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CHAPTER 6 DECISION SUPPORT SYSTEM DEVELOPMENT © 2005 Prentice Hall, Decision Support Systems and Intelligent Systems, 7 th Edition, Turban, Aronson, and Liang 6 -1
Learning Objectives 6 -2 DSS user interface design and management. Understand the concepts of systems development. Learn PADI, the phases of SDLC. Describe prototyping. Understand which factors lead to DSS success or failure. Learn the importance of project management. Describe three technology levels of DSS. Understand the learning process involved in DSS development. DSS hardware, software, and technology Levels. decision support system construction methods
Traditional Systems Development Life Cycle (SDLC) 6 -3 A structured approach for managing the development of information systems. Four phases (PADI) Planning Analysis Design Implementation Cyclical Can return to other phases
The Traditional SDLC 6 -4
CASE Tools 6 -5 These tools are essentially information systems, for systems analysts and can help manage every aspect of developing a system. Upper CASE : CASE tools that assist in the analysis phase in creating system diagram Lower CASE tools that mange the diagram and generate code for the database tables Integrated CASE (I-CASE )tools do both. Some CASE tools are designed to handle strictly object-oriented systems by supporting the construct of the universal modeling language (UML).
Other Analysis And Design Tools 6 -6 RAD design tools Enterprise class repository and collaboration UML modeling Analysis and design tools Rational Requisite. Pro helps identify requirements. Rational Clear. Quest provides reliable and efficient project metrics. It includes reports, charts, and a Web interface.
Code debugging and testing Tools 6 -7 It is better to adopt methods that help identify problems early in the development process Code debugging tools Automated testing and quality assurance tools
Successful Project Management 6 -8 Establish a baseline Define scope of project Manage change and scope creep Get support from upper management Establish timelines, milestones, and budgets based on realistic goals Involve users Document everything
Project Failures 6 -9 Lack of stakeholder involvement Incomplete requirements Scope creep Unrealistic expectations Project champion leaves Lack of skill or expertise Inadequate human resources New technologies
Project Management Tools 6 -10 Project management software can allow: Collaboration among disparate teams Resource and program management Portfolio management Tools to analyze and collectively manage a group of current or proposed projects based on numerous key characteristics to determine the optimal resource mix for delivery. Web enabled Aggregates and analysis project data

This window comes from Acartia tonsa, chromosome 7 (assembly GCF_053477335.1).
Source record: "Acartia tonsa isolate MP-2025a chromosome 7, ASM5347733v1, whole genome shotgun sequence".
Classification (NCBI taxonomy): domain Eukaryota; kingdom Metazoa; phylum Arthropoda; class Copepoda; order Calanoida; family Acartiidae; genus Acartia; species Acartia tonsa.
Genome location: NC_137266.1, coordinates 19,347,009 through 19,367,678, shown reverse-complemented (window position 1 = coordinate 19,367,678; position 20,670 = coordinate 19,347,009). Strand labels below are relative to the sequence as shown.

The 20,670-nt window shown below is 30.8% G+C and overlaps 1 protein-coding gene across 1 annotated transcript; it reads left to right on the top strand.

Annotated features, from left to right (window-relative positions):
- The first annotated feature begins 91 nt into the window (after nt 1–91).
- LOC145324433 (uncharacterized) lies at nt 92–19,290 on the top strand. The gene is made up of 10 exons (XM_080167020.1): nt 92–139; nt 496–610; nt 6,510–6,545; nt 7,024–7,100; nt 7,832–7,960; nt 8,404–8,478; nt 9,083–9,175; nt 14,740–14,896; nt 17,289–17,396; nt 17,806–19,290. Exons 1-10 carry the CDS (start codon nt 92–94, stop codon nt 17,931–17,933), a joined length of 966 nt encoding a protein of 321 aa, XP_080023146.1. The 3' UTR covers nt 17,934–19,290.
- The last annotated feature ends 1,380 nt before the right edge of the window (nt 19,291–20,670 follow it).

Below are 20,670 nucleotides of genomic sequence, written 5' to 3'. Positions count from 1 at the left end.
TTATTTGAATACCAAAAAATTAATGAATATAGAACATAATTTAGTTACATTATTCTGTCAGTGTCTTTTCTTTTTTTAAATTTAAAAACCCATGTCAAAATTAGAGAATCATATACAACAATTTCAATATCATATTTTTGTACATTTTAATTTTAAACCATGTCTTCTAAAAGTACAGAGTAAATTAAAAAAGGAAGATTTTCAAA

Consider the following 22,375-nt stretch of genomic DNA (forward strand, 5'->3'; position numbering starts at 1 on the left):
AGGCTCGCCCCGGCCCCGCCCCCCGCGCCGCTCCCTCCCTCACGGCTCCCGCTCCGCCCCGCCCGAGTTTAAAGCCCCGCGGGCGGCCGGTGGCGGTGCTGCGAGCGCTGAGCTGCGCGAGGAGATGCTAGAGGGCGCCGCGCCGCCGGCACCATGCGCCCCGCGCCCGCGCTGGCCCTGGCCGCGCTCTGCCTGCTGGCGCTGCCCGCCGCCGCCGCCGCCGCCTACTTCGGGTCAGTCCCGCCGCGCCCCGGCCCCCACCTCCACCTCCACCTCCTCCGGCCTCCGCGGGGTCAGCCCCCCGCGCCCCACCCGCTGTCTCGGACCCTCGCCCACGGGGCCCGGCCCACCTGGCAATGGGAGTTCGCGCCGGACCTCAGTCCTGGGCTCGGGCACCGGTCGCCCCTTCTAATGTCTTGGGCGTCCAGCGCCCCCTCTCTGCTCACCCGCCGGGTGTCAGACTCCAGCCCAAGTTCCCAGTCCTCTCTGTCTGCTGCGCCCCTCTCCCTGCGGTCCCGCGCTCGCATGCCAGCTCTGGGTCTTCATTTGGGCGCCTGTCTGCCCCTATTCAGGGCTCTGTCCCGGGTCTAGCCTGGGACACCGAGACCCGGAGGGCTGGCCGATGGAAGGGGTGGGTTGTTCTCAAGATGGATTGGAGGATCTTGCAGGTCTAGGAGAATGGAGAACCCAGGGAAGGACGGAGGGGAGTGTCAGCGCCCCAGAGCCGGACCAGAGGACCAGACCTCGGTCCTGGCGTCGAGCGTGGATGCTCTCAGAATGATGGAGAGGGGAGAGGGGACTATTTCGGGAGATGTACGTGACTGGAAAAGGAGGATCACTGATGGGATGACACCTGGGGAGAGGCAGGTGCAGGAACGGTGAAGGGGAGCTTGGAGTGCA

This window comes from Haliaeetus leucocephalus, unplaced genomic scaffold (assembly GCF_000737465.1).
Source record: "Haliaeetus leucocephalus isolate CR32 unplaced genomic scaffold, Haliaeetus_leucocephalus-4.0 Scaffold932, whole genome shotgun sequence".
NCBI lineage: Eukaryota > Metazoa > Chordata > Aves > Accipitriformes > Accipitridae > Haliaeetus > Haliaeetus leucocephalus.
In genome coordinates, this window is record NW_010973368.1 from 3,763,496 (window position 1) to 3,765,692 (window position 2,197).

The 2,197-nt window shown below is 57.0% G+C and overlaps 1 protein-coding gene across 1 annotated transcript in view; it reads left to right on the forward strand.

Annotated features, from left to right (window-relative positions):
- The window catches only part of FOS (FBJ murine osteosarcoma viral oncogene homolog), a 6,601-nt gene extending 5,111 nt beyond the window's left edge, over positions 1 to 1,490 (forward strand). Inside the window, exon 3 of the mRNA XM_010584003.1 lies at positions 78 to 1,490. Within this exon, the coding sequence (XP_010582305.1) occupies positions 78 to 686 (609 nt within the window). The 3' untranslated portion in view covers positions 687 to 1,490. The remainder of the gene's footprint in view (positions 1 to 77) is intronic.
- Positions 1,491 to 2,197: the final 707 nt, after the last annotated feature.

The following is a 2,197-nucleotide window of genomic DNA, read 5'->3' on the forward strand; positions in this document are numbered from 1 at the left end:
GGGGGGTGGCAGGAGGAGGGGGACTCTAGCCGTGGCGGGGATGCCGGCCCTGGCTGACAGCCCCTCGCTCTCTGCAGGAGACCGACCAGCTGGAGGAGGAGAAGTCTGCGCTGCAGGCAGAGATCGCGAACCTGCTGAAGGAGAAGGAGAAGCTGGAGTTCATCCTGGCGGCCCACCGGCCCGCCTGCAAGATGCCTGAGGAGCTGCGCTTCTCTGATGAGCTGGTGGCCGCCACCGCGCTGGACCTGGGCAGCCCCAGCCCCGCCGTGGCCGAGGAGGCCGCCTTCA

Other Development Methodologies 6 -11 Parallel development Methodologies. Rapid application development Methodologies. Phased development Prototyping Throwaway prototyping Agile Development and extreme programing Methodologies.
Parallel development Methodologies 6 -12 In a parallel development, the design and implementation phases split into multiple copies following the analysis phase. Each of this copies involves development of a separate subsystem or subproject. They all come together in a single implementation phase in which a system integrator puts the pieces together in a cohesive system. Part of DSS implementation is handled in parallel development Methodologies The following four components can essentially be developed in parallel. : 1. 2. 3. 4. database model base user interface knowledge
Rapid application development Methodologies. (RAD) 6 -13 RAD Quick development allowing fast, but limited functionality i. e. system can be developed quickly and users can obtain some functionality as soon as possible. It includes: Phased development System broken up into a series of versions Sequential serial development with incremental functionality Disadvantage: incomplete Advantage: each series is apart of the final system Prototyping Rapid development of portions of projects for user input and modification Small working model or may become functional part of final system Throwaway prototyping simple development platforms Used when the project idea is not clear
Prototype vs. Throwaway Prototype 6 -14